Appreciation for Irene Mackay’s Work
Many people have kindly shown appreciation for my book The Forgetful Elephant, and for my work: Thank you so much, and thank you to Barbara Dessi, whose charming and touching illustrations complement the story so well.
I show my appreciation of what you all have done by continuing the work. Together we will improve the quality of life for all who are touched by dementia.
Support from Jane Moore in Cornwall . . .
This is a beautifully written book for ‘Little ‘Uns’. I hope all parents will buy a copy so that their children will grow up with knowledge.
Jane Moore, Camelford Dementia Action Alliance
. . . and from researcher Denise Cranley:
The Forgetful Elephant is a beautiful publication, and very thoughtfully written. Publications like these can make a difference to the day-to-day impact of dementia on peoples’ lives.
Denise Cranley, Research Assistant, Anne Rowling Regenerative Neurology Clinic
Kind words from Northern Ireland …
I currently support a group of people with dementia who have worked tirelessly over the past 3 years to reduce stigma, raise awareness and influence policies. They are currently in the process of registering as a charity (Dementia NI) in the hope of attracting more members and eventually reaching out to the whole of Northern Ireland. Targeting the youth is part of their plan and I was delighted to hear of your project with DSDC and Girl Guides. Excellent piece of work, and I’d just like to congratulate you on all your work and your beautiful book.
We are attending the conference in Glasgow and will look out for your poster display!
Keep up the good work.
Wilma McIlroy, Northern Ireland
Appreciation from Sharron, a nursery school teacher:
I wish I had had this story 6 years ago when my mother-in-law was going through dementia. It would have been so much easier to explain her loss of memory to my young nephew. Credit to you Irene, for tackling difficult issues in a child-friendly way.
Sharron McIntosh, Nursery School Teacher, Park Drive Nursery, Bannockburn, Stirling, Scotland
Thoughtful words from Louise . . .
I think that this is a really valuable subject and it’s great that you are doing lots of events. It is sad when children lose touch with their grandparents. Often it is because they are scared or don’t understand, and they then shy away. I think it is lovely to try and help them understand so their relationship can be maintained – which has to be a good thing for all the family.
Louise, Families Central Scotland Magazine
. . . and from Theresa, received following an Ellie Session
Thank you for visiting St. Mary’s to talk to the children about The Forgetful Elephant. The talk was particularly helpful in highlighting issues that some people and families experience with dementia. Since the talk, some of the children have made reference to it in their own lives and is has been a helpful tool for discussion. The question and answer session at the end was particularly useful to the children. Thank you for taking the time to visit.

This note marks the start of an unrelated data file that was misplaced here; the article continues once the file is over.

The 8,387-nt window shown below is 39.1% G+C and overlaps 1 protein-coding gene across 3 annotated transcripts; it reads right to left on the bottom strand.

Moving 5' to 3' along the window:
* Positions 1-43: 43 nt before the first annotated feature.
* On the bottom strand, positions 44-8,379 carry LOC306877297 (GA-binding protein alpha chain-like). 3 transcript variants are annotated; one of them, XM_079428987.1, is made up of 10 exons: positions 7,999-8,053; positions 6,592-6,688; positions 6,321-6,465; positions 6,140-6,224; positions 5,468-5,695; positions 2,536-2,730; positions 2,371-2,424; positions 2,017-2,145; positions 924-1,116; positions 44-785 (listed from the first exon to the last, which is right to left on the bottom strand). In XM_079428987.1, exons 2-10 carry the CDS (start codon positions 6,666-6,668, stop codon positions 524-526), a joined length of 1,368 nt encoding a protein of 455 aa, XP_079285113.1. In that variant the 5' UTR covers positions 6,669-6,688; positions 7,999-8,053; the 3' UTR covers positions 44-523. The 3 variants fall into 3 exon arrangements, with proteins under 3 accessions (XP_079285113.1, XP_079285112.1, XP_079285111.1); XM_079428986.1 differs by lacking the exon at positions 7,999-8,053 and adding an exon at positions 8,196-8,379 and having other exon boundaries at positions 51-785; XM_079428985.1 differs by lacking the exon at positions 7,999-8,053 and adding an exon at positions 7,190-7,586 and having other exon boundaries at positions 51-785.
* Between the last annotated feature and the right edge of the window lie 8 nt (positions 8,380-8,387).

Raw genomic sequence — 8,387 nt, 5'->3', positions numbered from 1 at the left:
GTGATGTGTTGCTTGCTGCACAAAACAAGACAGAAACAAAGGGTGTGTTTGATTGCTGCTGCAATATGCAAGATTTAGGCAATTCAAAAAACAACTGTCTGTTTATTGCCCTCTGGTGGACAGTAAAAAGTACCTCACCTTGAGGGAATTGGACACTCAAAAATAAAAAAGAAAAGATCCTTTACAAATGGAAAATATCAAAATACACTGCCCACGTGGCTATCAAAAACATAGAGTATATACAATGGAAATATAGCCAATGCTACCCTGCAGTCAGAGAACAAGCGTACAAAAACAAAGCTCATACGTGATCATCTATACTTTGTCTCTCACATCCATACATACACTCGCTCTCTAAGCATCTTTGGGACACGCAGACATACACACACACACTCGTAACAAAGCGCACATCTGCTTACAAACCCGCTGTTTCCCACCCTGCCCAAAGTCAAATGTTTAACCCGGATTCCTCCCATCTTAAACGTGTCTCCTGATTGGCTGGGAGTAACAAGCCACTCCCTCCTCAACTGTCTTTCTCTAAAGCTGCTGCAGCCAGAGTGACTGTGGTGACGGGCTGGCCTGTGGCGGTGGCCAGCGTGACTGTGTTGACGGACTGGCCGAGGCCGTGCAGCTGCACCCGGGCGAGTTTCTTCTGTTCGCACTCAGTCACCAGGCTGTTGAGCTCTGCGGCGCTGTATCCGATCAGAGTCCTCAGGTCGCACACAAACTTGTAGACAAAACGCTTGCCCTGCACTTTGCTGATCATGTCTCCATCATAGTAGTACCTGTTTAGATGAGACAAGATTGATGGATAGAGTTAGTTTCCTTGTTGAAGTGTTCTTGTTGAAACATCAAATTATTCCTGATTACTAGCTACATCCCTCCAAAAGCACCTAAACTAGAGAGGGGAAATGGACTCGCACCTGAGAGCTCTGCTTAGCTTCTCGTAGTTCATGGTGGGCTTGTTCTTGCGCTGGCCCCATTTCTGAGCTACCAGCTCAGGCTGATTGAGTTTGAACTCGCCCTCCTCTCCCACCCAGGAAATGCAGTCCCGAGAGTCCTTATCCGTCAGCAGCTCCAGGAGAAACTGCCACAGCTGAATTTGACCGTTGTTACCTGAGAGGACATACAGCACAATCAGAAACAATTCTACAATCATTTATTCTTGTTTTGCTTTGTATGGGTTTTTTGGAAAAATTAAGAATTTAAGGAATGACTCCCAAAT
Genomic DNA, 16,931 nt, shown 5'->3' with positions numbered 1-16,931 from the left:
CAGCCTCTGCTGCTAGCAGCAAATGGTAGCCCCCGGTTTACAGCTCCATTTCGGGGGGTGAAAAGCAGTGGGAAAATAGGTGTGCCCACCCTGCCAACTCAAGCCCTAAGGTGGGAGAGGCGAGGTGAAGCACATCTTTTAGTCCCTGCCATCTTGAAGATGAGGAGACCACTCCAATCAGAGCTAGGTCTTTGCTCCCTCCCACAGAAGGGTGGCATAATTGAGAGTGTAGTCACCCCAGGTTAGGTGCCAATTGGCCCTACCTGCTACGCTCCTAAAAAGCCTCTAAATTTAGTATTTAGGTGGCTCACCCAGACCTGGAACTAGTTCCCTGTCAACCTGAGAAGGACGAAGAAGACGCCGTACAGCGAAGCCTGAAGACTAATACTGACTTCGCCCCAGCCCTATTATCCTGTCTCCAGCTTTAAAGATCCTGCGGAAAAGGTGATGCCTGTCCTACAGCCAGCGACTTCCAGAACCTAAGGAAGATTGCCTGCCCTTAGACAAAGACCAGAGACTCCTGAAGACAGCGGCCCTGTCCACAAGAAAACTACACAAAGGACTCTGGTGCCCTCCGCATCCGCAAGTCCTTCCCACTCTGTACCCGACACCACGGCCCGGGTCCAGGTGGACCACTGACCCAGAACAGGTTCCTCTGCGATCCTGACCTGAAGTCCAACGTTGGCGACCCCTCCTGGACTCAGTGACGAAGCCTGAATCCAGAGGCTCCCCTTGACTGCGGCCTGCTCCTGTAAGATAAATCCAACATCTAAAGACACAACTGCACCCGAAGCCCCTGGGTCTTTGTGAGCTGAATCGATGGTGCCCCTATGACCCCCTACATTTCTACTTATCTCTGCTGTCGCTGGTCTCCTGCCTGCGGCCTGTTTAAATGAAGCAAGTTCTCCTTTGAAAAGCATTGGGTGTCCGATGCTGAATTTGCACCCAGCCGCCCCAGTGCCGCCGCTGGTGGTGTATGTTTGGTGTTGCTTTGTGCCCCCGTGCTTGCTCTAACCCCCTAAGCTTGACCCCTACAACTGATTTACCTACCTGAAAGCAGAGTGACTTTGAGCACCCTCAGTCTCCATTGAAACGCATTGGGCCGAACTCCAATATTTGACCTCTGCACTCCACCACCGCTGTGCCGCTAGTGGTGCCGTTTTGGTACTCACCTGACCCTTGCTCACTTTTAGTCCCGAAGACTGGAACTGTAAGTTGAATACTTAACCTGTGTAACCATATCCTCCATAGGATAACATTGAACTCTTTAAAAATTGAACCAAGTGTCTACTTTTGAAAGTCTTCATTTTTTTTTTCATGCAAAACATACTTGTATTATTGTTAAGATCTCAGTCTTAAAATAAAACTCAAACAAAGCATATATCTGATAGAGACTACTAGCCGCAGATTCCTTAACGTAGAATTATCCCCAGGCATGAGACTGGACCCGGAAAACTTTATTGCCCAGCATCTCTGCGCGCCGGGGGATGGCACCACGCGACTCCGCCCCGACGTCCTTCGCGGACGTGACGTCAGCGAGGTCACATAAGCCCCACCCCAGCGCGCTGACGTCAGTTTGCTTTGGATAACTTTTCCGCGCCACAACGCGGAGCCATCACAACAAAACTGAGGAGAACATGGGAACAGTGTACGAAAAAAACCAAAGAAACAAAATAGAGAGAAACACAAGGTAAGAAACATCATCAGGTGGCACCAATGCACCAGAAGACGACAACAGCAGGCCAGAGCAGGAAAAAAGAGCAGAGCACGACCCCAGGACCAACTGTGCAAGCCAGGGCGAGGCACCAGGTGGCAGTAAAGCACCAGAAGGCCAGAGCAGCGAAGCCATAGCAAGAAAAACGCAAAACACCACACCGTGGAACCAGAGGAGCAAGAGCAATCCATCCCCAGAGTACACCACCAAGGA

Theresa O’Hanlon, St. Mary’s R.C. Primary School, Bannockburn, Stirling, Scotland
Positive thoughts from Zoey . . .
I have had a chance to look over your book, website and materials and I would love to promote them for use in schools. What you offer would fit into one of our 12 lesson plans really well.
Zoey McClellan, The Memory Box, Schools Project Development
. . . and appreciation passed on by my hairdresser
My client was just in and telling me about her dad having really, really bad dementia. The only way she has managed to get her wee boy to understand and accept it is by reading your book, and saying the poem on the back cover every time he gets angry with his grandad for being forgetful.
Michelle Mathew at Hilton Hair
The story of The Forgetful Elephant is an inspired and sensitive way to tackle the difficult and upsetting subject of Alzheimer’s. It is well-written, in a style that is clear and accessible to a young audience. I was particularly impressed that you have succeeded in creating a story which is honest about this incurable condition, but still has a hopeful message about the ways in which it can be managed by loved ones.
Editorial Department of Scholastic Children’s Books
What a sweet and wonderful teaching tool.
Alzheimer Scotland welcomes this charming story book which fills a current gap in the British market for a publication explaining dementia to pre-school and early primary school age children. Dementia affects the whole family and it can be difficult to explain why a grandparent or even a parent may be behaving differently.
The Forgetful Elephant does this very well, but also shows how even very young children can develop ways of maintaining their relationships with their relatives with some form of dementia.
Alzheimer Scotland, Head Office, Edinburgh
See a portfolio of Barbara Dessi’s work at childrensillustrators.com